TH: Could you describe the atmosphere at Humboldt today?

M: “Tired and exhausted. I’m also ashamed to have seen some students actively going into the Quad to take photos of protestors, who had their masks off to eat their food, so that way they could send them to the school and police. I don’t understand why people immediately believe the university’s narrative, especially when it has been inconsistent and deliberate in its use of language. There’s still a police presence. There’s uncertainty in the air — what will the future of Cal Poly Humboldt look like? Because it has been made clear that the students and faculty have no say in it.”

University of Texas at Austin — Austin, Texas: Rue, fourth year, government and Middle Eastern studies double major

Tallulah Hawley: What drew you to this cause?

Rue: “I’m Middle Eastern and I do Middle Eastern studies. So just on a conceptual level, I’m deeply connected to the issue in the history. I think it’s just something I’ve always cared about. I’ve just always, I guess growing up in Texas is part of it. Because I know there’s a culture everywhere in the world honestly of not really caring about Palestine, just kind of blanket dismissing it. I feel like that’s been kind of a global theme. But especially in conservative, evangelical areas of the South. That kind of ideology is really deeply entrenched here. So, even though Palestine is always something I’ve cared about, it’s never really been something that I feel like I’ve had many opportunities to be vocal about. I’ve always been involved with protest, and there never was really an avenue or a space to kind of have a dialogue about Palestine until college. I feel. And then I’ve been pretty. I’ve been semi-involved, in and out, with Palestinian protests at UT and throughout college.”

TH: I feel like with October 7th and all that the world saw unfold, I saw a lot of people who had no idea that a 100-year cycle of colonialism has been occurring in Palestine, not even including this isolated incident.

R: “In Middle Eastern Studies classes, there are people who, even now, have a really poor understanding of the issue to be real.”

TH: That’s interesting. So even in classes that relate to that topic of study.

R: “Yeah, with any issue that’s this personal for people, they become very enshrined in their own little beliefs about it. There’s so little agreement about the truth of the scenario. I keep wanting to have conversations about Palestine, and then the conversations turn into October 7th. And it’s really hard to find a common ground and create good dialogue when you’re kind of butting heads on what the issue even is.”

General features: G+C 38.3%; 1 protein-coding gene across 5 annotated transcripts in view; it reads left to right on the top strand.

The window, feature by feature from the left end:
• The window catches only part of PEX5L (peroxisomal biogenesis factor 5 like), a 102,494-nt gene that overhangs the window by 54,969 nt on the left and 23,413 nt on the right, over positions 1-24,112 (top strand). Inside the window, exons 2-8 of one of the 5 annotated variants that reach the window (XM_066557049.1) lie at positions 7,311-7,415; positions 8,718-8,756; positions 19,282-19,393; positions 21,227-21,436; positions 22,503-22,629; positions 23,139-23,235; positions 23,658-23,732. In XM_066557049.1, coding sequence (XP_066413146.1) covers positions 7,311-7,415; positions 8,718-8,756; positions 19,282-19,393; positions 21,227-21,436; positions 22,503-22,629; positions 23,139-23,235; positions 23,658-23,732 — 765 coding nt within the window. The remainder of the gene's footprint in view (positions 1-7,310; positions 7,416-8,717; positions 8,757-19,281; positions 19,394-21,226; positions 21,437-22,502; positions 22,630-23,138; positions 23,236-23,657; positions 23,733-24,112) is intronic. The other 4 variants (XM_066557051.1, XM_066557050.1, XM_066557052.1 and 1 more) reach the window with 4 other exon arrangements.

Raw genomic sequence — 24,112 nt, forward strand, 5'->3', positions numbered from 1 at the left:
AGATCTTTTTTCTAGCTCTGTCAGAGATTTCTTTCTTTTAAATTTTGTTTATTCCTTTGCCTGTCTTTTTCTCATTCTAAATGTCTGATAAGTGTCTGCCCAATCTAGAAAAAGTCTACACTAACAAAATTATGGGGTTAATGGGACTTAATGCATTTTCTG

It’s really hard to find a common ground and create good dialogue when you’re kind of butting heads on what the issue even is. 


TH: How do you feel about the current dialogue, when people seem to pay attention to just that solitary moment?

R: “The discourse and the conversation are just very narrow right now. I think we want to talk about actually making the world a better place. We need to expand that conversation and talk about why things like that happen and why these conversations are even necessary in the first place, and how we can prevent this from happening again and again, in other places as well. 

There’s this sentiment among the counter-protestors that everybody who’s there for Palestine is somehow in support of October 7, those are the things is people coming up to us and saying, “release the hostages” or “what you did on October 7?” I think they fail to understand that we’re trying to have a conversation about how we prevent things like this from happening. How do we prevent this conflict from continuing to bubble over like this? How do we find peace? Right here? Not, I’m not here because I love violence. It’s an anti-war protest.”

TH: The first few days of the protests, what did it look like on campus?